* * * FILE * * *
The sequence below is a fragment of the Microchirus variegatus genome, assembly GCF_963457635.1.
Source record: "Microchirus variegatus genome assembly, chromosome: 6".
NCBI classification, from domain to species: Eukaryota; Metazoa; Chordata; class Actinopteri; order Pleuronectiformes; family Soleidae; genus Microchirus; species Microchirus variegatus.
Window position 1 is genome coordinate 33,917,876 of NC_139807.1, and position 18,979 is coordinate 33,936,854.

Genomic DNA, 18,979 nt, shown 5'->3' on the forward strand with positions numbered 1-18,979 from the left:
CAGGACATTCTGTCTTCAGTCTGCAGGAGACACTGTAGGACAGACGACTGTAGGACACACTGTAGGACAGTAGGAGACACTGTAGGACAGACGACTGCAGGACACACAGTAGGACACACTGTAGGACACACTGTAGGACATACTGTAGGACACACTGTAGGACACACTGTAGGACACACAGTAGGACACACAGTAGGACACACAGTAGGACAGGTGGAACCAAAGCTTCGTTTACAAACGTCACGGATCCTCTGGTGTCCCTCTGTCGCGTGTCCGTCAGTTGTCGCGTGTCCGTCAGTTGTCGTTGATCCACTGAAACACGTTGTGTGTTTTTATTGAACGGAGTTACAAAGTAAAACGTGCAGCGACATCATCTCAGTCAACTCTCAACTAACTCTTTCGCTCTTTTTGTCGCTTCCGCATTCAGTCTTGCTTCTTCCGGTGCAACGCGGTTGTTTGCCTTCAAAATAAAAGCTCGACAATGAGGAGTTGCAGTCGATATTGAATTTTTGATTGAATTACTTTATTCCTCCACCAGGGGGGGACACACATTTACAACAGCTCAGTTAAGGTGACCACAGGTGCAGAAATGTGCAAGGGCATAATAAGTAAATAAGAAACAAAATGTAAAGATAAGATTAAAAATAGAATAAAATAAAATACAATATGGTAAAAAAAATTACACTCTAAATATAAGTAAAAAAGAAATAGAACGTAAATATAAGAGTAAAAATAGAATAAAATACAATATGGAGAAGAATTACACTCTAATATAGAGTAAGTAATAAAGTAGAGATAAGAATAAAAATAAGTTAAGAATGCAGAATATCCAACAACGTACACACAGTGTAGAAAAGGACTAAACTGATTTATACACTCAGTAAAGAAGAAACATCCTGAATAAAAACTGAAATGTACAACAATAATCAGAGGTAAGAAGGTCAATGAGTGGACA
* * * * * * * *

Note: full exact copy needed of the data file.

The sequence below is a fragment of the Microchirus variegatus genome, assembly GCF_963457635.1.
Source record: "Microchirus variegatus genome assembly, chromosome: 6".
NCBI classification, from domain to species: Eukaryota; Metazoa; Chordata; class Actinopteri; order Pleuronectiformes; family Soleidae; genus Microchirus; species Microchirus variegatus.
Window position 1 is genome coordinate 33,917,876 of NC_139807.1, and position 18,979 is coordinate 33,936,854.

Genomic DNA, 18,979 nt, shown 5'->3' on the forward strand with positions numbered 1-18,979 from the left:
CAGGACATTCTGTCTTCAGTCTGCAGGAGACACTGTAGGACAGACGACTGTAGGACACACTGTAGGACAGTAGGAGACACTGTAGGACAGACGACTGCAGGACACACAGTAGGACACACTGTAGGACACACTGTAGGACATACTGTAGGACACACTGTAGGACACACTGTAGGACACACAGTAGGACACACAGTAGGACACACAGTAGGACAGGTGGAACCAAAGCTTCGTTTACAAACGTCACGGATCCTCTGGTGTCCCTCTGTCGCGTGTCCGTCAGTTGTCGCGTGTCCGTCAGTTGTCGTTGATCCACTGAAACACGTTGTGTGTTTTTATTGAACGGAGTTACAAAGTAAAACGTGCAGCGACATCATCTCAGTCAACTCTCAACTAACTCTTTCGCTCTTTTTGTCGCTTCCGCATTCAGTCTTGCTTCTTCCGGTGCAACGCGGTTGTTTGCCTTCAAAATAAAAGCTCGACAATGAGGAGTTGCAGTCGATATTGAATTTTTGATTGAATTACTTTATTCCTCCACCAGGGGGGGACACACATTTACAACAGCTCAGTTAAGGTGACCACAGGTGCAGAAATGTGCAAGGGCATAATAAGTAAATAAGAAACAAAATGTAAAGATAAGATTAAAAATAGAATAAAATAAAATACAATATGGTAAAAAAAATTACACTCTAAATATAAGTAAAAAAGAAATAGAACGTAAATATAAGAGTAAAAATAGAATAAAATACAATATGGAGAAGAATTACACTCTAATATAGAGTAAGTAATAAAGTAGAGATAAGAATAAAAATAAGTTAAGAATGCAGAATATCCAACAACGTACACACAGTGTAGAAAAGGACTAAACTGATTTATACACTCAGTAAAGAAGAAACATCCTGAATAAAAACTGAAATGTACAACAATAATCAGAGGTAAGAAGGTCAATGAGTGGACA